Go to the Globe and Mail homepage

Jump to main navigationJump to main content

Muriel Tomkins Niemi
Muriel Tomkins Niemi

Muriel Tomkins Niemi Add to ...

Wife, sister, aunt, traveller, professor, writer, lover of poetry. Born April 2, 1922, in Montreal. Died Oct. 22, 2011, in Vancouver of complications after a fall, aged 89.

Muriel Tomkins grew up in Montreal during the Depression. She attended the commercial program at Verdun High School because her mother, with the best of intentions, thought that being a secretary would be a good, safe job for a young woman of limited prospects. Years later, earning a doctorate from Harvard University and professorships at several Canadian and American universities was sweet vindication for Muriel.

Skills in stenography and typing stood her in good stead, nonetheless. After working at a bank, in 1946 she took a secretarial position with the International Air Transport Association in the early days of post-war civilian aviation. At a time when air travel was exotic, she regularly flew throughout North America and Europe, and further afield to Egypt and Brazil. She enjoyed the glamour and excitement, but eventually itched to move beyond taking dictation and typing letters for others to expressing her own thoughts and ideas.

Muriel earned her BA through evening courses at Sir George Williams (now Concordia) University, with the example and encouragement of her brother, George. She gained admission to the University of Wisconsin, earning a master’s degree in English, then taught English education at McGill University in Montreal (more vindication, as McGill had rejected her application to its master’s program). She later completed a doctorate in English at Harvard University and, in 1965, accepted a position at the University of British Columbia, where George was also on the faculty.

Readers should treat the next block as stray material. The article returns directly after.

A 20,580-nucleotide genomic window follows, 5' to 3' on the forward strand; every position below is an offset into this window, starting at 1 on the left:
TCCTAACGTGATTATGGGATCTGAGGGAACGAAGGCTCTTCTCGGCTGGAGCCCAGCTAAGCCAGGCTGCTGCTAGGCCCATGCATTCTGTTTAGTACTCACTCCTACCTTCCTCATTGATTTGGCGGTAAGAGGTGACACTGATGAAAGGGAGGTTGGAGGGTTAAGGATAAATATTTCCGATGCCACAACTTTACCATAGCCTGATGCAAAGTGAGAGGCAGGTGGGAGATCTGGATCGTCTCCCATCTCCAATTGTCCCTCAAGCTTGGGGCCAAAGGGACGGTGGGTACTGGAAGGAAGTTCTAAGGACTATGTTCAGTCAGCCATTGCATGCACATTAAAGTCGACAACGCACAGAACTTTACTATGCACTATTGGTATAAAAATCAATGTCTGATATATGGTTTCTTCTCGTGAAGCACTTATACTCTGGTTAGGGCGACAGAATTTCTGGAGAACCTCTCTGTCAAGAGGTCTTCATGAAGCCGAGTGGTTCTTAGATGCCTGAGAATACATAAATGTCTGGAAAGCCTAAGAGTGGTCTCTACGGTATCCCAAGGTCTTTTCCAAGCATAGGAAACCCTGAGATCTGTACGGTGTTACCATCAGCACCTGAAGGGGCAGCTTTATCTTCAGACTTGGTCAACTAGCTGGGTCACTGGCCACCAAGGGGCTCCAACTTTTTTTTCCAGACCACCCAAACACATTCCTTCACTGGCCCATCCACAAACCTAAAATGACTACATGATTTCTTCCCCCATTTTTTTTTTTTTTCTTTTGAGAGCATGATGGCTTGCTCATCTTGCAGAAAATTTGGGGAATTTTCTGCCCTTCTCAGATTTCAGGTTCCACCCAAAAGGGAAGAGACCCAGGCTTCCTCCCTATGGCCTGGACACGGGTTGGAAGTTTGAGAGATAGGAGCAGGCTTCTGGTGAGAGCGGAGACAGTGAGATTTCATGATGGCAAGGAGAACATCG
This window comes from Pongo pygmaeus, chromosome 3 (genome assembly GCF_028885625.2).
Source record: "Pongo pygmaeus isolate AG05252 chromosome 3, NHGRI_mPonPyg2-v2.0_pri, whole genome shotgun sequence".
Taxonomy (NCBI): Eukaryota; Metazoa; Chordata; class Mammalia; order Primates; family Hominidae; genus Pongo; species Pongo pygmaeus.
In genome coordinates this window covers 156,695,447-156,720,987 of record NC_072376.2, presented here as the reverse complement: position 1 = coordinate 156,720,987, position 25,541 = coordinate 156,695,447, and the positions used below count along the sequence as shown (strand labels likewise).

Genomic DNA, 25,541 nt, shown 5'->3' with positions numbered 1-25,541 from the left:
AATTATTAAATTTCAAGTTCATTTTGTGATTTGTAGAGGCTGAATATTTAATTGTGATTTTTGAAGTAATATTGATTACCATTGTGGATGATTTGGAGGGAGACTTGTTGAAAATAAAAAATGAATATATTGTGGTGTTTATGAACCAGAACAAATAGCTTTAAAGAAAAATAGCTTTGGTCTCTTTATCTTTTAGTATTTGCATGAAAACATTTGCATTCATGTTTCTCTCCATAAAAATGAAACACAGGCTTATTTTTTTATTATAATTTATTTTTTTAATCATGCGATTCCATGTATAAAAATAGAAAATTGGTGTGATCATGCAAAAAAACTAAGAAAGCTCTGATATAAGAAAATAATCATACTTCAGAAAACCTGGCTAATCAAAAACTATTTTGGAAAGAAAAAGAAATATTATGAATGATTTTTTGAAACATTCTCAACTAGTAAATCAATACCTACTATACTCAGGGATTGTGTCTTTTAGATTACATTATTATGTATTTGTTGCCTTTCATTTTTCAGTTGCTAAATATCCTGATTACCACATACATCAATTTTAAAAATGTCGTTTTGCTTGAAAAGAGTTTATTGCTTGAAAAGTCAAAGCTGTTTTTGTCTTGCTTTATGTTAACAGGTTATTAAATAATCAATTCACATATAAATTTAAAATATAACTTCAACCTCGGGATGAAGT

There she met John Niemi, a Finnish-American whose exuberant energy bowled her over. Married in 1968, both were passionately committed to the value of higher education and the mind-broadening experience of travel. They had no children of their own, but regularly hosted their nieces and nephew for sleepovers devoted to bowling, Chinese food, late-night treats and John’s “awful waffles” for breakfast.

In 1975, they moved to DeKalb, Ill., where they worked closely together at Northern Illinois University. Following John’s death in 2004, Muriel moved back to Vancouver, by then virtually blind after lifelong vision problems. She chafed at the loss of her independence, and her later years were challenging for her and those who loved her, particularly her sister-in-law, Doreen Tomkins, on whom she relied heavily.

Following a hip fracture in September, Muriel experienced a series of complications and declined rapidly in hospital – without, however, losing her ability to quote poetry at length. A lifelong Christian Scientist, she welcomed the end to a long and full life with grace and equanimity.



By Janet, Karen, Sandra and Greg Tomkins, Muriel’s nieces and nephew.

Follow us on Twitter: @globeandmail

In the know

Most popular video »

Highlights

More from The Globe and Mail

Most Popular Stories